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The Psychology of Weight, Physical Perfection, & Weight Loss

Daniela Rambaldini Article by: Daniela Rambaldini
Date: Jan 17, 2014 · Posted in: Mental Health, Weight Management, Metabolism, Herbal Medicine
The Psychology of Weight, Physical Perfection, & Weight Loss

More important than reshaping your body is reshaping the psychological perspectives and beliefs you hold about weight, physical perfection, beauty, and weight loss. Most often, people are motivated to lose weight to attain a certain self-defined concept of physical beauty and perfection. Even though the media can strongly influence your perceptions, ultimately you are the only one who can choose your personal beliefs.
 
This is empowering because it means that you define your own ideal of what beauty is. If you commit to yourself that you’ll transform your perceptions so that they are supportive and foster self love, then you’ll appreciate your body every day--regardless of your shape and size--and you’ll feel comfortable and happy to be you.


How Keeping A “Diet Mentality” Is Harmful

 
1. You're focusing on "What's wrong" rather than appreciating and loving your unique beauty.


Having a negatively skewed judgment of your body is psychologically harmful and it has the potential to spiral into an insatiable desire for attaining some form of personally defined perfection. This is akin to chasing a carrot on a stick because your ideas of perfection will change the closer you reach the goals you've set for yourself today.
 
While you may have convinced yourself that you just need to lose 10 pounds or that you'd be much sexier if you could fit into clothes that are two sizes smaller than what you're wearing today, you might be surprised (and disappointed) when you reach those goals and still have a nagging feeling that it's not enough.


 
2. There's no such thing as objective perfection.


In fact, there's no such thing as objective reality, but that's a slightly different discussion. We all know that any form of objective perfection or objective beauty doesn't exist. We each define our own beliefs of what perfection and beauty are. While you're berating yourself for the flaws you've magnified in your imagination, there are innumerable people who would appreciate your beauty if only you give them the chance to do so.
 
The adage that beauty is in the eye of the beholder is profoundly true. Only you can transform your own view so that you appreciate your own unique beauty. Focusing your attention on transforming your beliefs will cultivate much more serenity than focusing solely on changing your physical form.


 
3. Criticizing your body leaves you stuck in a superficial definition of beauty, grace, and happiness.


The more you convince yourself that beauty is defined by the shape, colour, size, and feel of your physical body, the less you will be able to see, appreciate, value, and celebrate the real beauty of the gifts of life and of being human.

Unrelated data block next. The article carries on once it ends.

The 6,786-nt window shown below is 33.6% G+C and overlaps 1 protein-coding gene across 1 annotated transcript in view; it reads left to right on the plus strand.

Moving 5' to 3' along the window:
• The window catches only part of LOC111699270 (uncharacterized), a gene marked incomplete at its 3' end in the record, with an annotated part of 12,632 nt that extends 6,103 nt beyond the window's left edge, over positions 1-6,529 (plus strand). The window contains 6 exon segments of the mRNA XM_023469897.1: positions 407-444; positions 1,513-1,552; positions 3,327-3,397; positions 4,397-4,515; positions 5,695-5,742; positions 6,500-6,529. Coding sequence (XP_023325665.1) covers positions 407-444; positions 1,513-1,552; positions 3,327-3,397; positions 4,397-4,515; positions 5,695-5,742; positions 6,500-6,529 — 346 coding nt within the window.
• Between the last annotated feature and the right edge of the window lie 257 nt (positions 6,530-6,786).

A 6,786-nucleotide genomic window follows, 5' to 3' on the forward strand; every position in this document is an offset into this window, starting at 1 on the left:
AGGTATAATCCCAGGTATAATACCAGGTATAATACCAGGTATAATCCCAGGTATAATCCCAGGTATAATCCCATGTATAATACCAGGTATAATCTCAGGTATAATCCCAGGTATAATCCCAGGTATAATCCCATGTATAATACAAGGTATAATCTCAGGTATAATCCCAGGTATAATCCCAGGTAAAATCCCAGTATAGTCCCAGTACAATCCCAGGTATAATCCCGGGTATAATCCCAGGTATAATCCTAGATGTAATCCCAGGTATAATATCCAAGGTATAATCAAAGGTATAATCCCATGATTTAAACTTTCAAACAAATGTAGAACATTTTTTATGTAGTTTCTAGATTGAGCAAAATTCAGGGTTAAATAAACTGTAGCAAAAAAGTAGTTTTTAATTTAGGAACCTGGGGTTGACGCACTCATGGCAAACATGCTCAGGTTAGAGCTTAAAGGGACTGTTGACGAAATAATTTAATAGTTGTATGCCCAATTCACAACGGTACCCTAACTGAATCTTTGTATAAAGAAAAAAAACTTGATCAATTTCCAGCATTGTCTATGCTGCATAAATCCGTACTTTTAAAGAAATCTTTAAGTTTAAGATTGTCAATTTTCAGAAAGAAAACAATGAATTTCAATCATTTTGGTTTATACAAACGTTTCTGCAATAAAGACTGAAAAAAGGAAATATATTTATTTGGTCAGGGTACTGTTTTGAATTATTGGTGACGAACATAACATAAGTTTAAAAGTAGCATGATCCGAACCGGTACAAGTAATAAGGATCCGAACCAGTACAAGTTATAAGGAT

By prioritizing the parts of you that can be seen and touched, you rob yourself of the joys that could spawn from your attention to the non-physical elements of who you are. I believe it was Oscar Wilde who said "Be yourself. Everyone else is taken." This is a wonderful quote to remember when you're comparing yourself to anyone else for whatever reasons.
 
Yes, the world may be full of people who fit your definition of physical beauty, but you also fit someone else's definition of physical beauty and you just don't realize it yet. If you don't (yet) appreciate your own physical beauty, pay attention to the aspects of yourself you do appreciate. Foster those parts of yourself that bring you joy and that enliven your spirit. Your true beauty will radiate from the inside out when you glow with gratitude for being you.


 
4. Narrowing your focus on weight loss as your endpoint makes you see only the end and not the path.


Most people who prioritize their body size and shape are doing what I call "Moving through life with horse flaps on." Horse flaps are meant to restrict vision so that a horse doesn't become spooked or distracted by unexpected flickers of movement along the side of the road. Horse flaps literally create tunnel vision.
 
While a healthy degree of focus on a goal can be beneficial because it gives you direction and inspires motivation, an extreme level of focus can drive you deeply into a single perspective at the absolute exclusion of others. A myopic perspective is of no benefit to any person—irrespective of what the belief defines.
 
Having a myopic perspective on what defines beauty or an ideal body size and shape can lead to a self destructive attitude if you don't appreciate your beauty and it can lead to an unfairly judgmental perspective of others. You’ll miss out on the fun of life because you’ll be so focused on your desire to be perfect that you won’t be able to see or experience anything else.


5. Beauty is universal.

 
Redefine your personal definition of beauty so that you fit your own standards. I've travelled the world and met thousands of people. And I've confirmed what I feel I've always known: There is no such thing as a person who isn't beautiful. By far, the most beautiful people are those who shine from the inside out and glow with a loving appreciation of being alive.
 
I mean that whole heartedly. The human form is gorgeous in every way. It's time we all celebrate that.
 
 
 
Part I. Is January Really Weight Loss Month?
Part II. How to Use Herbs to Gain Health